elitefts™ Sunday Edition

How can I explain it? There aren’t many things that can get in the way of your progress like being OCD.

To be clear, I'm not talking about the textbook, medical definition of a psychological disorder. I'm using the term to refer to a perfectionist who thinks everything must be precise in order to make gains and make the best progress possible during the pursuit of physique goals.

It goes without saying (so I'll say it anyway, of course) that paying attention to detail will almost always get you better results no matter what you're doing in life. That isn't something that I'll dispute. What I want to discuss is what is important and what isn't and how focusing on insignificant details often leads to wasted time and effort as well as an exercise in futility. I see many people get confused about what is important and what isn't when it comes to diet, training, and supplementation.

One of the best things you can do for yourself is to not overcomplicate something simple. It's all too common when it comes to evaluating your training or nutritional plan and I don't have any clue as to why other than we all want to make the best gains that we can possibly make. To do that, though, doesn’t require a complicated plan of action. Despite what some “gurus” would sometimes like you to believe, gaining muscle and losing body fat isn’t rocket science. If you're new to the game and are trying to figure out your body and how it responds to different training and nutritional stimuli, complicating the plan won't allow you to accurately evaluate what works and what doesn’t. You'll always end up with an outcome that says things are working or they aren't. Either way, the more complicated the plan, the less likely you'll be able to evaluate what or why it has worked or hasn't worked. If you can't figure out what worked or didn’t work, you've learned nothing.

There are many people reading this article right now who have started off a workout, had a bad exercise or two, and simply quit the workout. There are others who have cheated on their diet mid-day and then blow off the rest of the day with the mentality that, “I'll get back on my diet tomorrow.” There are others who will have a bad workout on Wednesday and not start up again until the following Monday. How many times have you heard someone say that he'll “be back on his diet on Monday” and it's only Thursday? Really? Can the chalkboard in your brain only be erased and started over every Monday?

ocd skip hill 061014

People who are successful in life, whether in the gym, in competition, or in their careers, don’t wait to start over. If you make a mistake or need to make a change to your plan, make it now, today. Having a plan is great and a necessary part of being successful, but perseverance is an equally important trait that successful people have, and putting off a change of plan is nothing but a giant waste of time. I tell clients all the time that living a lifestyle of being in shape or competing isn’t about perfection—it's about consistency. When you fail, you immediately get back on and keep pushing forward. That's what successful people do.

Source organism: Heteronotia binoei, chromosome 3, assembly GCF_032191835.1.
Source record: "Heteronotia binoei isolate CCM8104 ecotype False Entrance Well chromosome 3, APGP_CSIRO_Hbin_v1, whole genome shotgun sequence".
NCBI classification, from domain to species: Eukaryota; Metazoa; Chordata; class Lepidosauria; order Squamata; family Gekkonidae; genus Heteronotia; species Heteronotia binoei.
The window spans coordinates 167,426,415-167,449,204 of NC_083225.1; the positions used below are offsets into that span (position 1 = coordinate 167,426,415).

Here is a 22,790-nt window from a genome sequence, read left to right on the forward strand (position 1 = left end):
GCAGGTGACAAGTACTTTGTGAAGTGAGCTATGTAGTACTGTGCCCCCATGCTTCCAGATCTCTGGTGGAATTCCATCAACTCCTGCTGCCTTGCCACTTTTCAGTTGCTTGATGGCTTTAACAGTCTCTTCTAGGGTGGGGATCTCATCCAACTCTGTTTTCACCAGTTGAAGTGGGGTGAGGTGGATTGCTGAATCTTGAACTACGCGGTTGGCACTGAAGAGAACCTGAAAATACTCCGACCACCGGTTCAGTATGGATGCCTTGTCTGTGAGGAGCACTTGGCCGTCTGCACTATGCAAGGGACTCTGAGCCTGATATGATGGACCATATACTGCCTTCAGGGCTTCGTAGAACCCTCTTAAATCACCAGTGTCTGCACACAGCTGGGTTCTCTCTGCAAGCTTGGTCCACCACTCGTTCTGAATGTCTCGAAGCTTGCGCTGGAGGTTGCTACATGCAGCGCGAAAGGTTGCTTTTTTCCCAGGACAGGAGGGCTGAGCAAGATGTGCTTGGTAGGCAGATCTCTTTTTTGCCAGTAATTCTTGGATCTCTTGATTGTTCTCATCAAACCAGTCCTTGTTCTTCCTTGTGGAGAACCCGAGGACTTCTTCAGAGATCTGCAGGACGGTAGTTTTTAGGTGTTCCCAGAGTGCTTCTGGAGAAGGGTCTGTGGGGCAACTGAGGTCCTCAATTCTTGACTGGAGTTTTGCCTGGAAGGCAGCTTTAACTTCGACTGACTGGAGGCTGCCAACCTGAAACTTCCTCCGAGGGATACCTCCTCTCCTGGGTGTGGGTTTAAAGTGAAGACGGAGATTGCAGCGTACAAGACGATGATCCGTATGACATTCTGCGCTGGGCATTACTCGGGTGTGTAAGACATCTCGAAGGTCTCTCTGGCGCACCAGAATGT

I get asked a lot of questions that I sometimes shake my head at. There aren't any dumb questions, of course, but there are certainly questions that make you think, “Why the hell is this person focused on that for?”

Please understand that if you do one more set of dumbbell presses, you won't overtrain. If you do one less set of a back movement, you won't under train. Training is cumulative and adds up over time in that if you have recovery issues and your system can't keep up, this will happen over time, not in a day or week or even one workout.

At the same time, missing one cardio session or even a couple cardio sessions won't result in you gaining body fat. As with training, cardio is cumulative, and your metabolism is influenced by many things other than just that one cardio session. It would be a rare situation if your metabolism actually slowed down much, if at all, after skipping a few cardio sessions if you had been doing cardio consistently up to that point. This is why you can do a lot of cardio at the start of a plan and not see a drop in body fat right away. It takes time for your body to get geared down into body fat burning mode.

There is a fine line between paying attention to detail and over obsessing about insignificant things that simply clutter your mind. In fact, I would go so far as to say that being OCD is actually stressful and counterproductive to what you're trying to accomplish. It doesn't take a mental focus that consumes you in order to be successful with your physique goals. Organize a solid plan of attack that supports your physique goals and stick to it for a predetermined amount of time. When that time comes, evaluate it and adjust the plan at that time. The person who focuses on whether her post-workout carbs should be rice or dextrose won't end up further along in the end.

A great trainer and nutritionist once said, “Don’t focus on perfection. Focus on consistency over time.” I heard the guy is brilliant. Just sayin’.